1) Post a Fake Phishing Email on the Dash/Bulletin Board

Give everyone a visual of what phishing looks like. Everyone knows that suspicious feeling when they get it, but not everyone has seen a few dozen examples of phishing to compare to emails that hit their inbox. Write (or find and print) one subtle but obvious-if-you-look phishing email and post it in the break room, on the bulletin board, or on your shared digital dashboard for remote and hybrid teams.

Have a good laugh, let the team talk about it. Call it the Catch of the Week and post a new Phish every Monday to check out and laugh about the scams. This will casually familiarize your team with phishing approaches that they will avoid with more savvy and group support.

2) Hold a Password Building Workshop

Most people do not know how to make and remember a good password. It’s a learned skill. Most admins probably remember when they learned and from whom, we certainly do. Become that life lesson by holding a password workshop for your teams. Teach them to make funny yet complex passwords that are as easy to remember as a one-line joke and as hard to guess as a random string of letters.

3) Create a Hacker-Report Intake System

Make sure there is an available channel for all employees to report cybersecurity matters. Whether it’s screenshots of a potential phishing email or “I think I just clicked a bad link.” Make it a safe, welcoming channel with the message that IT would rather know than not know about any possible breach, mistake, device infection, or attempt to phish employees.

4) Commission the IT Team to Perform Cybersecurity Drills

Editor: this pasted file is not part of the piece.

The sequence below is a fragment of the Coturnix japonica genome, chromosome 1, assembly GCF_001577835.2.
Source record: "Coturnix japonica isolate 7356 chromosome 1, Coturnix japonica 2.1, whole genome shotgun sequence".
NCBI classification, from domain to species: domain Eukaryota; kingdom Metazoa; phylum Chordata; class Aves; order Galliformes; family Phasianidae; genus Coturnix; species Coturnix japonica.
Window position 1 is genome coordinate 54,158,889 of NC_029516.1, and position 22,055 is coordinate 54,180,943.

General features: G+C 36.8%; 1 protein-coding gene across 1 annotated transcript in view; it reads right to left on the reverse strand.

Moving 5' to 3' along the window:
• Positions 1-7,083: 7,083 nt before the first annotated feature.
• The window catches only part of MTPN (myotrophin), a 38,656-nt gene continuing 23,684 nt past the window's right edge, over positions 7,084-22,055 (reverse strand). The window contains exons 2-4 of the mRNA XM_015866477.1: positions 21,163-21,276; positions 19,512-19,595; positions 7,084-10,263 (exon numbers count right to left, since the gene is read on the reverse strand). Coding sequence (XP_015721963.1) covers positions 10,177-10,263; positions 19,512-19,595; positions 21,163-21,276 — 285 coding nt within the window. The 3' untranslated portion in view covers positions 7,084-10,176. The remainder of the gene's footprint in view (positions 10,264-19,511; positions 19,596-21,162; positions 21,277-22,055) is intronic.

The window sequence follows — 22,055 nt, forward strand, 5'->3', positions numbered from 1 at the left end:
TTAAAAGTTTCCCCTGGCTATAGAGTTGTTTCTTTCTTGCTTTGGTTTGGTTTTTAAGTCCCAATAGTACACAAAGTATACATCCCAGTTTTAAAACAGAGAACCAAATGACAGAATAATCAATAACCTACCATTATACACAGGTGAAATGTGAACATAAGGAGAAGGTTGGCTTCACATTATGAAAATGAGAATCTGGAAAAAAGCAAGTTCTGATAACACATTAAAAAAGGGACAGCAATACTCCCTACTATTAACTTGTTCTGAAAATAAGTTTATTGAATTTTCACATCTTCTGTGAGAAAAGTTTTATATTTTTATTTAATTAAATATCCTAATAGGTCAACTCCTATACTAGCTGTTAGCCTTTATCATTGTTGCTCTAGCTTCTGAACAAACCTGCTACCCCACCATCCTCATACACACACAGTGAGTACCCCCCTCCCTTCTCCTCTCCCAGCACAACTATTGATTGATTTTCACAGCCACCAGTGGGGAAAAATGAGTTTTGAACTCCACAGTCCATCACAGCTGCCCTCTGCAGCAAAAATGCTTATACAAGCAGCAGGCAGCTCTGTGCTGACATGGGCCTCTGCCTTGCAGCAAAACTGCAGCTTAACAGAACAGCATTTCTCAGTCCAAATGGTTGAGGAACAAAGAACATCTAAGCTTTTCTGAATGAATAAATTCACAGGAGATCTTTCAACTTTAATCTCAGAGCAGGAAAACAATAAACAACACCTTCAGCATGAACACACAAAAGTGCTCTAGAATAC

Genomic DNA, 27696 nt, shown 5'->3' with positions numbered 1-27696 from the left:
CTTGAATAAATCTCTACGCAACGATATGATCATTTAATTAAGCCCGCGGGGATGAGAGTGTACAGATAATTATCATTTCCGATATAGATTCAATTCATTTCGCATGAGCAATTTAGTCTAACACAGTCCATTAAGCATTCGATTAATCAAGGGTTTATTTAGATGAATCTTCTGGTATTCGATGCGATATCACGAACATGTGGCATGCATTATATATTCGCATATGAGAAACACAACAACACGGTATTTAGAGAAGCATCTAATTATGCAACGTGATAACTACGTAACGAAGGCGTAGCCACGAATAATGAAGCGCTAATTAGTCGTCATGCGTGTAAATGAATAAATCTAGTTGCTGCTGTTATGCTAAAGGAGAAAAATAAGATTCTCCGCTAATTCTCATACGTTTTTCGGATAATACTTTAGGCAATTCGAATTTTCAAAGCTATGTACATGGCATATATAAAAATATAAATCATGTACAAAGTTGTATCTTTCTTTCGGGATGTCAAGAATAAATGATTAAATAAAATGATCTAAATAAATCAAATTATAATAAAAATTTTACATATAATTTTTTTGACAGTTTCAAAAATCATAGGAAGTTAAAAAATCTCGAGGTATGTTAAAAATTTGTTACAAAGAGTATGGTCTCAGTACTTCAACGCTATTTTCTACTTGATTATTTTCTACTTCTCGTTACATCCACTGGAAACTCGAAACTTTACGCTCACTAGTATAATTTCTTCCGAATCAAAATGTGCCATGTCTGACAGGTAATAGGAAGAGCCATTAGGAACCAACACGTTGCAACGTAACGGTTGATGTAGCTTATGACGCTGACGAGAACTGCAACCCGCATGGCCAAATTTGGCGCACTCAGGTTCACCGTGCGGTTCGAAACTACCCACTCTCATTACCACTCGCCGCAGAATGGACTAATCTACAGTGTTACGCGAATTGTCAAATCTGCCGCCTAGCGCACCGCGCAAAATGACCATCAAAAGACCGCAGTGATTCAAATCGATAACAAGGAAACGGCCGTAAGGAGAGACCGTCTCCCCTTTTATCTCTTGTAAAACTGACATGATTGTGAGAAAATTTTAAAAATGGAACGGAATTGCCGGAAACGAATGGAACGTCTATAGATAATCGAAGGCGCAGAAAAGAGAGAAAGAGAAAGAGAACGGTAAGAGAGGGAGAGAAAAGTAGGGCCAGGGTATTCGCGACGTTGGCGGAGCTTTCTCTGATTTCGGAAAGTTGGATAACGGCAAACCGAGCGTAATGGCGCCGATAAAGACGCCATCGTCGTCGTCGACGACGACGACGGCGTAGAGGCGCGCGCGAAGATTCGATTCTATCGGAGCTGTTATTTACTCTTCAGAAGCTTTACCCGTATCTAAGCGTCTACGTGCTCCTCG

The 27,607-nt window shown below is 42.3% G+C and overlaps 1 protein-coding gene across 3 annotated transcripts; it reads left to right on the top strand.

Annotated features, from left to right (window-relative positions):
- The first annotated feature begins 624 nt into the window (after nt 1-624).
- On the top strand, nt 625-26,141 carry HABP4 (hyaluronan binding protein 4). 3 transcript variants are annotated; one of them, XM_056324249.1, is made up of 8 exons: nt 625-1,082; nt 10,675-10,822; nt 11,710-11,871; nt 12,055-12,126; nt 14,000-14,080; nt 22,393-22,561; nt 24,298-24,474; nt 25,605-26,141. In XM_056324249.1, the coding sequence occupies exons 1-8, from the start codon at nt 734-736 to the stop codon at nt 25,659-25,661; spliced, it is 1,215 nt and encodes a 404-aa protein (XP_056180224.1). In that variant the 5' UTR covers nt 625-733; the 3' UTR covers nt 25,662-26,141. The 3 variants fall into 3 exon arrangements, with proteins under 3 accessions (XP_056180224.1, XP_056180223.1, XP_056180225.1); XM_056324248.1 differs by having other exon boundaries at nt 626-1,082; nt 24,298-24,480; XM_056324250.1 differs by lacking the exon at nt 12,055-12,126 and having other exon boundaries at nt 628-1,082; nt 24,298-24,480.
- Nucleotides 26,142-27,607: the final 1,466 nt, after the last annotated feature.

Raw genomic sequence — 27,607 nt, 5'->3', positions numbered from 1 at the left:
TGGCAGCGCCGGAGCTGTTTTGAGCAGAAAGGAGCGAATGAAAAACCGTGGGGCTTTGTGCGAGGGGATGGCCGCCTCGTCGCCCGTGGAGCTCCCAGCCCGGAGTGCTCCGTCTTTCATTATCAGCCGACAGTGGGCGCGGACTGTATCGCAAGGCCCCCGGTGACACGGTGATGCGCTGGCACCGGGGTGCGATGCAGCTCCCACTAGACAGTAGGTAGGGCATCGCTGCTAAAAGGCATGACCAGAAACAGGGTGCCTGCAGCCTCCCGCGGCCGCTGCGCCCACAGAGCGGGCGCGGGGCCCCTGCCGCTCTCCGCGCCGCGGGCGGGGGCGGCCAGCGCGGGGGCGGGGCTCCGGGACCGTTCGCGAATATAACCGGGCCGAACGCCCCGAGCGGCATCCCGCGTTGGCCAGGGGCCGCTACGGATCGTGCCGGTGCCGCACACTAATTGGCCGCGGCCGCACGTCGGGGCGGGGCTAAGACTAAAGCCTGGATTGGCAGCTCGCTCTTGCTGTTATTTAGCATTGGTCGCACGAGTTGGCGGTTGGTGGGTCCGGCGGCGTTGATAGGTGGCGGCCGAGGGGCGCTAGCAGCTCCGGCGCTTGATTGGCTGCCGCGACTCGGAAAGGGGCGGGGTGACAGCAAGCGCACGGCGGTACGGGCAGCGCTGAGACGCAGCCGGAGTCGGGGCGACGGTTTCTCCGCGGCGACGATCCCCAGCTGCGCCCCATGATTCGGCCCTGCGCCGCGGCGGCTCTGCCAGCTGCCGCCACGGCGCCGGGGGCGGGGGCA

Nothing is quite as effective for staff-wide security like cybersecurity drills. Phishing avoidance, malware detection, ransomware response, and how to report it all can be taught in a way everyone will remember (for the rest of their lives) by asking the IT team to play the badguys. They typically love this role, provided other work is well-balanced.

Challenge your IT team to send fake phishing emails from new email accounts, to simulate the signs of malware on random employee devices, and to occasionally send a fake ransomware prompt. Before you release this on the staff, clearly instruct everyone on what to watch for and how to report a cybersecurity issue if the signs occur. Give cheat-sheets and post reminders. Encourage everyone to stay sharp and watch out for the spoofed hacks.

Publicly congratulate those who properly avoid and report the drills. Then throw a party for those who detect and report a real hacker. Reserve an end-of-year award for anyone whose vigilance may have saved the company.

Keep the tradition going, and your team will stay on their toes hunting for hackers, with a potential bonus of cake, trophies, and glory.

Building a strong foundation of cybersecurity starts with your infrastructure. Your hardware, software, updates, and monitoring define how safe everyone is by default. An alert, engaged, and vigilant staff forms the next layer of your defense, catching every social hacking attempt and possibly even a few instances of lurking malware. You need an IT team ready and equally dedicated to the safe operation of your business. Contact us today to learn more about how to get secure for cybersecurity awareness month.